NASA SBIR 2007 Solicitation


PROPOSAL NUMBER: 07-2 X7.03-8844
SUBTOPIC TITLE: Surface Mobility and Transportation
PROPOSAL TITLE: A 3-D Miniature LIDAR System for Mobile Robot Navigation

SMALL BUSINESS CONCERN (Firm Name, Mail Address, City/State/Zip, Phone)
Honeybee Robotics Ltd.
460 W 34th Street
New York, NY 10001 - 2320
(646) 459-7802

PRINCIPAL INVESTIGATOR/PROJECT MANAGER (Name, E-mail, Mail Address, City/State/Zip, Phone)
Michael Rutberg
460 West 34th Street
New York, NY 10001 - 2320
(646) 459-7830

Expected Technology Readiness Level (TRL) upon completion of contract: 4 to 5

TECHNICAL ABSTRACT (Limit 2000 characters, approximately 200 words)
Future lunar site operations will benefit from mobile robots, both autonomous and tele-operated, that complement or replace human extravehicular activity. Three-dimensional sensing technology is at the heart of such functionality, enabling reliable navigation in complex, dynamic environments, and serving as a valuable tool for inspection and site survey.

Honeybee Robotics is therefore developing a small-envelope, high-performance scanning LIDAR system, geared primarily towards robotic navigation and secondarily to site inspection and survey. The proposed Phase II will draw on the results of a DARPA-funded design study and Phase I of this effort, which resulted in successful proof-of-concept, as well as testbeds and proprietary software tools.

The Honeybee 3D Miniature LIDAR (3DML) uses a novel scanning mechanism in conjunction with a pulse-time-of-flight optical rangefinding subsystem. The 3DML architecture, developed with expert input from Sensor Designs, an electro-optical systems consultancy, achieves wide field of view and high resolution while maintaining ultra-compact package size.

The proposed Phase II will include development of a functional brassboard system prototype and its integration and test on a K10 research rover. Phase III will pursue a multi-pronged commercialization effort, including preflight development, production of a unit for terrestrial research, and incorporation of 3DML into a flight program.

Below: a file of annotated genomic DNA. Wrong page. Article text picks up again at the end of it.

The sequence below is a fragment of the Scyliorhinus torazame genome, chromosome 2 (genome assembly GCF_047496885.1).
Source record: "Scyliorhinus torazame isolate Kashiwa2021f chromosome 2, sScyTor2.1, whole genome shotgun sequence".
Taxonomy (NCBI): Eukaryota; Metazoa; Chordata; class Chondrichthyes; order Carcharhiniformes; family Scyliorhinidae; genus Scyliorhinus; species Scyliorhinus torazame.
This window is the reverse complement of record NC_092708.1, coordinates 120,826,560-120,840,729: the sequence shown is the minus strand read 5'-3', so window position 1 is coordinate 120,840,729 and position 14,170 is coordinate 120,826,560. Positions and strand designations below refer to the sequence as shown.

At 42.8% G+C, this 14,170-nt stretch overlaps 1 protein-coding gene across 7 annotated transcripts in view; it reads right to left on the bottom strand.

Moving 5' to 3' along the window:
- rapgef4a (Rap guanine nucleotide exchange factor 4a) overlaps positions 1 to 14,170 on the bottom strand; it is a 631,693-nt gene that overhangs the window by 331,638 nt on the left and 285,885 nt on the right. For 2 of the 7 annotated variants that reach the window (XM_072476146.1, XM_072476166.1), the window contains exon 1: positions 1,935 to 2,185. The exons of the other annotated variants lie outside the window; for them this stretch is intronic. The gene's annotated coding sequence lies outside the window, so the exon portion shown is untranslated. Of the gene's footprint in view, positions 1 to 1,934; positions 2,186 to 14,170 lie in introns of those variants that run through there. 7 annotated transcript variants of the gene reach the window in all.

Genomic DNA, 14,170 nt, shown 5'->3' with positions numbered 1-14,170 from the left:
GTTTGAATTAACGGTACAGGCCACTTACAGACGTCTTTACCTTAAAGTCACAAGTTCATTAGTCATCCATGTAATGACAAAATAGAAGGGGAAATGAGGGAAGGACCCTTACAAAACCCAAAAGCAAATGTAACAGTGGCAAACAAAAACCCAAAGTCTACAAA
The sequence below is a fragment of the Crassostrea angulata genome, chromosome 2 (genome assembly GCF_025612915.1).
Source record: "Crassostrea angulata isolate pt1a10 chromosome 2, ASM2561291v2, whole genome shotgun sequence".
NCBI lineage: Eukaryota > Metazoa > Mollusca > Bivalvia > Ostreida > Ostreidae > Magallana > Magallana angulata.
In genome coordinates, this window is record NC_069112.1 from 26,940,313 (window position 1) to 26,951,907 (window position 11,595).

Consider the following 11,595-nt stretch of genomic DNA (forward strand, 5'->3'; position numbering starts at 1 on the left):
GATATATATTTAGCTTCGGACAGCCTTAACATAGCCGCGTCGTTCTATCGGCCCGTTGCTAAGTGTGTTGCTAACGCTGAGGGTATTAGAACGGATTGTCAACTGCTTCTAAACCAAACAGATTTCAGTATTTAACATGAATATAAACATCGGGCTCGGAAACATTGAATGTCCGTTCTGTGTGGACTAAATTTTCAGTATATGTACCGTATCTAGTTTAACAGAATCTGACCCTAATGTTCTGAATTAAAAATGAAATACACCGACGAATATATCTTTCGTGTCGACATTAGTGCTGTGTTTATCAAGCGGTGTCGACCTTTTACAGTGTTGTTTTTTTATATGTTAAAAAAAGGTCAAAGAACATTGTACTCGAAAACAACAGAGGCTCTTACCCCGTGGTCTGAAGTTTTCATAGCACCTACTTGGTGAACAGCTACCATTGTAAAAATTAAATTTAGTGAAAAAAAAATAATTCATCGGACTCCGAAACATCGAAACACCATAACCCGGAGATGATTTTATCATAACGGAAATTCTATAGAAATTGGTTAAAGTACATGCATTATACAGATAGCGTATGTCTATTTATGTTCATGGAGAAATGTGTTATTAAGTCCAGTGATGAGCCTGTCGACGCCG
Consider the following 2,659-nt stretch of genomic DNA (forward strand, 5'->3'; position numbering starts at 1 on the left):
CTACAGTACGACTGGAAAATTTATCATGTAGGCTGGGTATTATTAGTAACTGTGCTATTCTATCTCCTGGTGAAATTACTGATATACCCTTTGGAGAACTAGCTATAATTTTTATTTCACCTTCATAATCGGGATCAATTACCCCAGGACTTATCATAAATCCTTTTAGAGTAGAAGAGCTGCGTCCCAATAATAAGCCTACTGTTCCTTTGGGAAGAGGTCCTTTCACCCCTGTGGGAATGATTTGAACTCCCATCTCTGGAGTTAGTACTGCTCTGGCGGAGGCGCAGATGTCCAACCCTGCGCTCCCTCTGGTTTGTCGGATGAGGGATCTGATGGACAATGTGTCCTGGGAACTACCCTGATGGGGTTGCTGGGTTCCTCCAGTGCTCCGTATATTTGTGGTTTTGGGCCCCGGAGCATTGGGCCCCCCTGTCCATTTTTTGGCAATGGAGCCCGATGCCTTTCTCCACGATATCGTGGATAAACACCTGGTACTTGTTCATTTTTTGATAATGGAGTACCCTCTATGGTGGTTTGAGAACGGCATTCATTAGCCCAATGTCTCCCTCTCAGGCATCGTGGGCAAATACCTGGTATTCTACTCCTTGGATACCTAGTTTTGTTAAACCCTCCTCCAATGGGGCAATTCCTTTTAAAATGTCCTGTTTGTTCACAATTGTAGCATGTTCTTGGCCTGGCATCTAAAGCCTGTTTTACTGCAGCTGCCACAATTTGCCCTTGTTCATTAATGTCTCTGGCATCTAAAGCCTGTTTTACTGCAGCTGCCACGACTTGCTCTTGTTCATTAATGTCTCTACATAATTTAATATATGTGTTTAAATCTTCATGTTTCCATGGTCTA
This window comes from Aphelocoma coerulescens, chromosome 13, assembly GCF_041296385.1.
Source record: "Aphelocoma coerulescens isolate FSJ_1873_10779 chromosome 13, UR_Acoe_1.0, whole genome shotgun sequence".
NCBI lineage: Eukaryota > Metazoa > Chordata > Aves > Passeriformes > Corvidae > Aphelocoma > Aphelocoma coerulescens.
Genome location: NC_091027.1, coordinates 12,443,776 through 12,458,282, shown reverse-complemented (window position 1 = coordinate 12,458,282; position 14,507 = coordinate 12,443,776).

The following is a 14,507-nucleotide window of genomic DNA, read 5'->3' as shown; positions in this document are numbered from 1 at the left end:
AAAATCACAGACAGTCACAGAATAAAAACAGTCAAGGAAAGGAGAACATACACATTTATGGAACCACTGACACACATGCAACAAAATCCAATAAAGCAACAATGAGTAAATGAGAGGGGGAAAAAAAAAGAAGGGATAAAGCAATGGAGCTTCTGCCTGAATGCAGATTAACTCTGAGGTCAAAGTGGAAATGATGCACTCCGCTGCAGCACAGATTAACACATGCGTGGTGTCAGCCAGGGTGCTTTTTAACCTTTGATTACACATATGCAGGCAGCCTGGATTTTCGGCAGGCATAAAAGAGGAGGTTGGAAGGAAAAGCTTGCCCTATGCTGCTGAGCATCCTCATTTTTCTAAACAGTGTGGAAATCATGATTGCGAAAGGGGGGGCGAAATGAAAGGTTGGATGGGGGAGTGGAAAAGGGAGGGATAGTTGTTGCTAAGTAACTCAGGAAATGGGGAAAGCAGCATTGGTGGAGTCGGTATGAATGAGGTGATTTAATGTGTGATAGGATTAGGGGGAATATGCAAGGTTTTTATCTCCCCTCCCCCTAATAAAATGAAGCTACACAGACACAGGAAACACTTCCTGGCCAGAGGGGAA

POTENTIAL NASA COMMERCIAL APPLICATIONS (Limit 1500 characters, approximately 150 words)
The Honeybee 3DML is ideally suited to mobile robotic platform navigation, thanks to the wide field of view and high angular resolution. A key long-term goal is to produce flight units for NASA's Lunar Surface Systems, to facilitate robotic site operations support. In addition to rover navigation, a flight 3DML could be employed as a sensor for lunar vehicle and structure inspection. Adding long-range survey capability would result in an all-in-one navigation/inspection/survey sensor. Whether autonomous, teleoperated, or even manned, lunar mobile platforms will require 3D sensing to perform safely and effectively.

Rover missions for Mars exploration could also make use of a compact, robust 3D LIDAR system. Future Mars rovers, including the AFL, the Mid-size Rovers, and the MSR rover, will be developed to increasingly sophisticated levels of automation, and will demand sophisticated sensor facilities.

In the much nearer term, terrestrial 3DML units can be used for robotic research at NASA centers. The functional brassboard resulting from this Phase II effort will be delivered to Ames Research Center's Intelligent Robotics Group for continued use on their K10 test rovers. An 3DML trial on a K10 at a Moses Lake field test has also been discussed. Following a short development iteration, similar units for terrestrial research will be ready for sale to robotics labs in NASA and academia.

POTENTIAL NON-NASA COMMERCIAL APPLICATIONS (Limit 1500 characters, approximately 150 words)
This technology enjoys broad commercialization potential due to the very basic need for 3D vision that it satisfies. An immediately targeted market is military robotics, where 3DML will be an enabling technology for greater autonomy and easier navigation and operations. Given the high performance and relatively low cost of the sensor, this technology is also more broadly applicable to general ground robotics. This includes hazmat response and search-and-rescue, but also mining, agricultural and industrial automation, such as sensors for unmanned forklifts on a factory floor. The primary competitor to the 3DML technology is solid state "flash" LIDAR systems. While attractive for certain applications, flash LIDAR lacks the high resolution and flexibility of 3DML. Compared to the current and projected state of the art of flash systems, 3DML promises to achieve higher performance at lower cost. The 3DML architecture can be scaled down to a much lower-cost version by reducing the demands on the optomechanical and electro-optical subsystems, permitting incorporation into many consumer and commercial devices. For automotoves, a low-resolution version of 3DML could be used for blind-spot or guardrail warning systems. Home automation systems, smart appliances, and domestic robots like iRobot's Roomba and Scooba cleaners, could all benefit from low-cost, low-resolution 3D vision provided by 3DML.

NASA's technology taxonomy has been developed by the SBIR-STTR program to disseminate awareness of proposed and awarded R/R&D in the agency. It is a listing of over 100 technologies, sorted into broad categories, of interest to NASA.

Human-Robotic Interfaces
Integrated Robotic Concepts and Systems

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